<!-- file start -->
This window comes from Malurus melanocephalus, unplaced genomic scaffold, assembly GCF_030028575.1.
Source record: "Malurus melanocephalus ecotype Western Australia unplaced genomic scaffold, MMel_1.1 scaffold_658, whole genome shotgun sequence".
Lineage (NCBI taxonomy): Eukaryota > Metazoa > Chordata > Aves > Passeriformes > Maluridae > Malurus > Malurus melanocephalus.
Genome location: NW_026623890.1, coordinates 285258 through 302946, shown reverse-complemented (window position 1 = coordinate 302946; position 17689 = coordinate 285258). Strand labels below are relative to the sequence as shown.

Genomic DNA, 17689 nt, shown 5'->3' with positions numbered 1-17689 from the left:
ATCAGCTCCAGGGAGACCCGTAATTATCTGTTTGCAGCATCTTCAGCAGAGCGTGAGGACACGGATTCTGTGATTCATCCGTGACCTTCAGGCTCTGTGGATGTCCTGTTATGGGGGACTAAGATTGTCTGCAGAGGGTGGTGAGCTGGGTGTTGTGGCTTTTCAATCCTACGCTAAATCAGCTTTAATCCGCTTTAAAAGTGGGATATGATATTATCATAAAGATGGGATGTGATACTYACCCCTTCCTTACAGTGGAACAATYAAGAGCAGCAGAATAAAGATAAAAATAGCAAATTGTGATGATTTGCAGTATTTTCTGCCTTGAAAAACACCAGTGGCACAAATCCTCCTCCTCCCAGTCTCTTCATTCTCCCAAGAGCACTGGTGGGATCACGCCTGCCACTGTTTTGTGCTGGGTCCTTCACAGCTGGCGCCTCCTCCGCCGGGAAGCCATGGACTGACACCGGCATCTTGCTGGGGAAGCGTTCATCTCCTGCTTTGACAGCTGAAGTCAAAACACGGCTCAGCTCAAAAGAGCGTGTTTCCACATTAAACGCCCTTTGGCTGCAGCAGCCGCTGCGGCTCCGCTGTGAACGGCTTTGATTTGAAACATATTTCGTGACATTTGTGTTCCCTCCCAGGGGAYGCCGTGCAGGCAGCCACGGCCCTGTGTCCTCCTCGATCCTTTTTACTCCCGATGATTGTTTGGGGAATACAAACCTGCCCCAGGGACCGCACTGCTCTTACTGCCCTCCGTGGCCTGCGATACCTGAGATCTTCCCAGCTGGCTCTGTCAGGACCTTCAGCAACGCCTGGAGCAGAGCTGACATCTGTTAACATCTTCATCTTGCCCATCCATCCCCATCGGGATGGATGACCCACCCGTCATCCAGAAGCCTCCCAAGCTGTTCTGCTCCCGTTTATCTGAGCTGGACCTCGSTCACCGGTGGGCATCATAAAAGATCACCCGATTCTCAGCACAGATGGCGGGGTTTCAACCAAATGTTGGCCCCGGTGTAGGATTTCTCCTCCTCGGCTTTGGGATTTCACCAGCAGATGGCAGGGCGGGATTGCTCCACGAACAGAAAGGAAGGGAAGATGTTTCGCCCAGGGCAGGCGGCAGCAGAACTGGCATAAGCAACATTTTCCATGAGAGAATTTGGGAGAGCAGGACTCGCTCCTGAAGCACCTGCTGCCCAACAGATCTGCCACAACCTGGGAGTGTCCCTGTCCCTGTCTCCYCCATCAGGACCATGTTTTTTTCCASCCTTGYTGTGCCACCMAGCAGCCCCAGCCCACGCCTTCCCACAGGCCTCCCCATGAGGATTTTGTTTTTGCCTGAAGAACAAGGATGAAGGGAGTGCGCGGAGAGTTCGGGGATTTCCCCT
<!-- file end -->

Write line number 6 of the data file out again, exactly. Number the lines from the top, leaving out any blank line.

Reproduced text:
ATCAGCTCCAGGGAGACCCGTAATTATCTGTTTGCAGCATCTTCAGCAGAGCGTGAGGACACGGATTCTGTGATTCATCCGTGACCTTCAGGCTCTGTGGATGTCCTGTTATGGGGGACTAAGATTGTCTGCAGAGGGTGGTGAGCTGGGTGTTGTGGCTTTTCAATCCTACGCTAAATCAGCTTTAATCCGCTTTAAAAGTGGGATATGATATTATCATAAAGATGGGATGTGATACTYACCCCTTCCTTACAGTGGAACAATYAAGAGCAGCAGAATAAAGATAAAAATAGCAAATTGTGATGATTTGCAGTATTTTCTGCCTTGAAAAACACCAGTGGCACAAATCCTCCTCCTCCCAGTCTCTTCATTCTCCCAAGAGCACTGGTGGGATCACGCCTGCCACTGTTTTGTGCTGGGTCCTTCACAGCTGGCGCCTCCTCCGCCGGGAAGCCATGGACTGACACCGGCATCTTGCTGGGGAAGCGTTCATCTCCTGCTTTGACAGCTGAAGTCAAAACACGGCTCAGCTCAAAAGAGCGTGTTTCCACATTAAACGCCCTTTGGCTGCAGCAGCCGCTGCGGCTCCGCTGTGAACGGCTTTGATTTGAAACATATTTCGTGACATTTGTGTTCCCTCCCAGGGGAYGCCGTGCAGGCAGCCACGGCCCTGTGTCCTCCTCGATCCTTTTTACTCCCGATGATTGTTTGGGGAATACAAACCTGCCCCAGGGACCGCACTGCTCTTACTGCCCTCCGTGGCCTGCGATACCTGAGATCTTCCCAGCTGGCTCTGTCAGGACCTTCAGCAACGCCTGGAGCAGAGCTGACATCTGTTAACATCTTCATCTTGCCCATCCATCCCCATCGGGATGGATGACCCACCCGTCATCCAGAAGCCTCCCAAGCTGTTCTGCTCCCGTTTATCTGAGCTGGACCTCGSTCACCGGTGGGCATCATAAAAGATCACCCGATTCTCAGCACAGATGGCGGGGTTTCAACCAAATGTTGGCCCCGGTGTAGGATTTCTCCTCCTCGGCTTTGGGATTTCACCAGCAGATGGCAGGGCGGGATTGCTCCACGAACAGAAAGGAAGGGAAGATGTTTCGCCCAGGGCAGGCGGCAGCAGAACTGGCATAAGCAACATTTTCCATGAGAGAATTTGGGAGAGCAGGACTCGCTCCTGAAGCACCTGCTGCCCAACAGATCTGCCACAACCTGGGAGTGTCCCTGTCCCTGTCTCCYCCATCAGGACCATGTTTTTTTCCASCCTTGYTGTGCCACCMAGCAGCCCCAGCCCACGCCTTCCCACAGGCCTCCCCATGAGGATTTTGTTTTTGCCTGAAGAACAAGGATGAAGGGAGTGCGCGGAGAGTTCGGGGATTTCCCCT